The Power of Sock Protectors

Did you know that sock protectors have special powers? Yep, those simple pieces of fabric,held up by elastic that sit over the top of your boot can get right into the nooks and crannies of your life and bring the whole thing crashing down around your ears. Surprised? I was too.

Image: Rossi Boots website

It’s no secret, I love making shit for people. Every year I make upwards of twenty Christmas cakes to give out to my friends and family. I write stories and stupid little poems for people, I buy my friends gifts when I come across something I think they’d dig. I give money to homeless people and I give my time to charitable causes by hiking long distances to raise money for stuff I care about.

Once, at Woodford Folk Festival I bought two teenagers some books in the bookstore because they didn’t have enough money to get the books they wanted. “Get whatever you want and I’ll pay for it. Don’t worry about the price, just get it and I’ll pay for it,” I said. When one of them asked why I said, “Just because.”  After I did that I felt totally magnanimous and went a bought a stranger a coffee, then another, then another, all anonymously. It made me feel totally awesome.

This is nothing new. I haven’t set out to create trouble for anyone by being kind. In fact, I’ve been this way since I was a little kid. All through my life I’ve loved making things to give to others. I never imagined that it could turn on me.

A while back I made a good friend of mine a pair of stupid sock protectors. They were flowery and ridiculous. I knew he’d probably never wear them because of their ridiculousness, but I thought it was funny, and I thought it was fitting because we hadn’t been friends that long, so it was a light-hearted gift to give at a beginning of a friendship.

I wish I’d never made them. As a result of these stupid sock protectors I’ve been accused of some pretty outrageous shit. Quite a significant amount of assumptions have been made about me, my motives, my marriage and how I spend my time. Even my human rights have been called into question.

Because: sock protectors.

It must have had something to do with the fabric I made these particular sock protectors from because I’ve had no back lash from the sock protectors I made for other friends to let them know I value their friendship:

Peter: I met this guy when I hiked from Woodgate to Brisbane in 2019. These ones were made out of Star Trek fabric

Yal: I met this dude at uni in 2010. These ones were made out of Hawaiian fabric

Liv: I met this cool chic on the same hike as I met Peter. These ones were made out of red flowery material

Tiiu: Another cool chic I met on the hike. These ones were made out corduroy with a stawberry print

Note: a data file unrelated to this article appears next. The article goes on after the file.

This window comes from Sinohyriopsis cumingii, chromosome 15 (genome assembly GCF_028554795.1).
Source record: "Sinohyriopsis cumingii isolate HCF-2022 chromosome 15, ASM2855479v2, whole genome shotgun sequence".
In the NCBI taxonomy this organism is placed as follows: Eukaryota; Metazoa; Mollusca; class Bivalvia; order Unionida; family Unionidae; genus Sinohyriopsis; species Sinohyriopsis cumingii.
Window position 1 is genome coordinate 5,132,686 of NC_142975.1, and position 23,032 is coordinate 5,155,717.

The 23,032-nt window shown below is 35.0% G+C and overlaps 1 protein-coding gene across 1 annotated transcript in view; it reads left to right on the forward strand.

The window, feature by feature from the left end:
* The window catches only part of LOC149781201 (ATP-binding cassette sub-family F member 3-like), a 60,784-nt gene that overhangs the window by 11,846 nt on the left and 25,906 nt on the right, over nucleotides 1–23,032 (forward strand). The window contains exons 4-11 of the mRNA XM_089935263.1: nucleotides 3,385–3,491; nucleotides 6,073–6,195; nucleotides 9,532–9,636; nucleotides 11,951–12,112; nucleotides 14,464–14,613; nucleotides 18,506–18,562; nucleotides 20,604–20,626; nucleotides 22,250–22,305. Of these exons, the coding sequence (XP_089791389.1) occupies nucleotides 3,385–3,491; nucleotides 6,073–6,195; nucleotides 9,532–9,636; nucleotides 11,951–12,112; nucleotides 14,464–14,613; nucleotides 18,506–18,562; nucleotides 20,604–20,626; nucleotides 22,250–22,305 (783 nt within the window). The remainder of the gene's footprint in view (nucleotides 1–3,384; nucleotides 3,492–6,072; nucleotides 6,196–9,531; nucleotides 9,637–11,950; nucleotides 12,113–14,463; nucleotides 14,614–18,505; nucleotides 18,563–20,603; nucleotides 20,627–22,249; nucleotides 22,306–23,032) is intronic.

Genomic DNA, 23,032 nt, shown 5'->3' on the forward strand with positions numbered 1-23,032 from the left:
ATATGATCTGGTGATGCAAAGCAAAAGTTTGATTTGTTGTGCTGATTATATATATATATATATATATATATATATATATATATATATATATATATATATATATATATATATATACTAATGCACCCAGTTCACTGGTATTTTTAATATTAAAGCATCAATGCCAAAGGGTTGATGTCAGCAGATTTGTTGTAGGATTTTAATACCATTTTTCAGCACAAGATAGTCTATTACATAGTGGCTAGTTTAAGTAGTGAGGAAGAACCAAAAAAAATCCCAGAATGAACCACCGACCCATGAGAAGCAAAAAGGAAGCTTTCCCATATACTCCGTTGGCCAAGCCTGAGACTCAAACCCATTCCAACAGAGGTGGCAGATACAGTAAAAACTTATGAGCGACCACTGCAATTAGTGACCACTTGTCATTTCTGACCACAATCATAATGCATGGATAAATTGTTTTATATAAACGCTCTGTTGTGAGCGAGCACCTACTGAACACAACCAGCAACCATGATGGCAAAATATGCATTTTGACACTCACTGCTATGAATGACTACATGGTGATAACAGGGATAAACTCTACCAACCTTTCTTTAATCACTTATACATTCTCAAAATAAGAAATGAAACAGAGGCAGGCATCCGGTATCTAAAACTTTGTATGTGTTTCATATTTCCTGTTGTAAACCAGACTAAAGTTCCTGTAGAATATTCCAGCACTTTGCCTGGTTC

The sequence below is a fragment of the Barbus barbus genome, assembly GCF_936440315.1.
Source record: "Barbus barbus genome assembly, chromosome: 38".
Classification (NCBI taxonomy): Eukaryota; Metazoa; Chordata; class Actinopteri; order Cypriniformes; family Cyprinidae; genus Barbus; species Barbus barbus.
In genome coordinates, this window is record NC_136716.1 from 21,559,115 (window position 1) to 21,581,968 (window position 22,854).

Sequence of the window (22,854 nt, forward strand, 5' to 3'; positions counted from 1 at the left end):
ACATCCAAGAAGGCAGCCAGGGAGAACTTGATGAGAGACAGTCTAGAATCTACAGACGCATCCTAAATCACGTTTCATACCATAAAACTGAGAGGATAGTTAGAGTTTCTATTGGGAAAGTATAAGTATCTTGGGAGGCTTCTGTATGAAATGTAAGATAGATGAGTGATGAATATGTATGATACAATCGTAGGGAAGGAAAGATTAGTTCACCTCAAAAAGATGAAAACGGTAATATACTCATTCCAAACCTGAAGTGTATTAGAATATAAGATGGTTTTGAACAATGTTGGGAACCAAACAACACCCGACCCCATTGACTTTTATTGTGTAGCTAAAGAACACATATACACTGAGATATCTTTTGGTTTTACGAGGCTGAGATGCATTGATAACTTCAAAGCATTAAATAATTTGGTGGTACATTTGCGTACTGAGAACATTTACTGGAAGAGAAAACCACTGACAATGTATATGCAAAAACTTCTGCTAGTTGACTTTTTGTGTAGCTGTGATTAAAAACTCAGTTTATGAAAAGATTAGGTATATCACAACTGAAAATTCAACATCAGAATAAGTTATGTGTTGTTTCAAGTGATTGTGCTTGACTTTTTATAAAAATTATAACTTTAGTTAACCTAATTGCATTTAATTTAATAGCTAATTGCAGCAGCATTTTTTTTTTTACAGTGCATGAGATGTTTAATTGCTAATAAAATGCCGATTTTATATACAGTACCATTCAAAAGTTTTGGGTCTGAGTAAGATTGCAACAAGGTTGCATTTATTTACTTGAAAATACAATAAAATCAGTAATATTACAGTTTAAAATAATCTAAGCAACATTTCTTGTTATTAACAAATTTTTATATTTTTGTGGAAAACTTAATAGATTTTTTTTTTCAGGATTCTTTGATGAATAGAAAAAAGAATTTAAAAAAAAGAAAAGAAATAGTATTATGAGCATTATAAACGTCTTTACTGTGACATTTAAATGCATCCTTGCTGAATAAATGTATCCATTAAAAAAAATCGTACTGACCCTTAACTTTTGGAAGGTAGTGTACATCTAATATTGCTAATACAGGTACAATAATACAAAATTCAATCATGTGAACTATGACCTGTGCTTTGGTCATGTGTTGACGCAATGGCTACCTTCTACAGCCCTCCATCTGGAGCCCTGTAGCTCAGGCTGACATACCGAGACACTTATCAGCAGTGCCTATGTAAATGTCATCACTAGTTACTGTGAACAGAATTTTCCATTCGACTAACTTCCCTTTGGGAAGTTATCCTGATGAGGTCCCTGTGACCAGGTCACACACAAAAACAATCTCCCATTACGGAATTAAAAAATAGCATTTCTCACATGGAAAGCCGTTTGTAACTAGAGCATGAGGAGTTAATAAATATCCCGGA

Wardy: A fella from a town I used to live in. This guy had about ten pairs; all flowery material

And, what about all the other stuff that I’ve made people over the years; bags out of old jeans and vintage sheet and curtain fabric; the jams and preserves I’ve prepared; the writing paper I’ve marbled by hand in my kitchen; the cross stitch and weaving I’ve crafted; the plants I’ve grown from seed; not to mention the stuff that my friends have made for me, like shopping bags out of old t-shirts, kitchen hand towels, cocodamas, crocheted beanies, patchwork quilts, etc, etc?

How is it that a simple act of kindness can be taken out of context and used as a tool of destruction and vitriol? I know the answer, it’s because in general, people have a hard time being able to step back and look at the big picture. I’ve noticed that it’s really difficult for people to recognise their shortcomings. I know this because I’m human too. I’ve come to learn that one of the hardest things to do in life is to take responsibility for stuff and come to terms with your accountability. It’s so very much easier to take something that has nothing to do with your situation (like sock protectors or even birthday cake) and focus on that to alleviate having to examine your own shortcomings; in this situation, an inability to see things for what they are, not what they’re imagined to be.

Basically, my gift of sock protectors allowed a person to circumvent the accountability they needed to face and shift it onto me, which, by the way, has absolute zero to do with me nor with sock protectors, but I’m pretty doubtful they’ll ever see it like that. This is where the magic comes into it. It’s magical thinking that has facilitated the great switcheroo here, magical thinking that decades, or even just a few hours of discord in a person’s life can be blamed on sock protectors and that everything will be solved because it’s all my fault, even though me and the sock protectors only came along after things had gone south.

It sucks having to deal with your own shortcomings, but unless you do, you can’t live an authentic life, and that means that you can’t ever really be properly happy. As the Cool Guy I’m Married to says, “Take the hit early”.  What he means here is, if you accept that you’re wrong, that you made a mistake, or that you basically just fucked things up, then that’s great because you can sort it out ASAP and get on with things. It’s OK to make mistakes because as humans that’s one thing we’re pretty damn good at. It’s how we’ve made it to the point where we live in civilisation; a place where most of us have jobs, drive cars, have bank accounts, watch TV, buy shit we don’t need and have running water. The life we all have now is only the way it is because we fucked everything up, but kept on learning and moving forward.

You have to own your own shit because: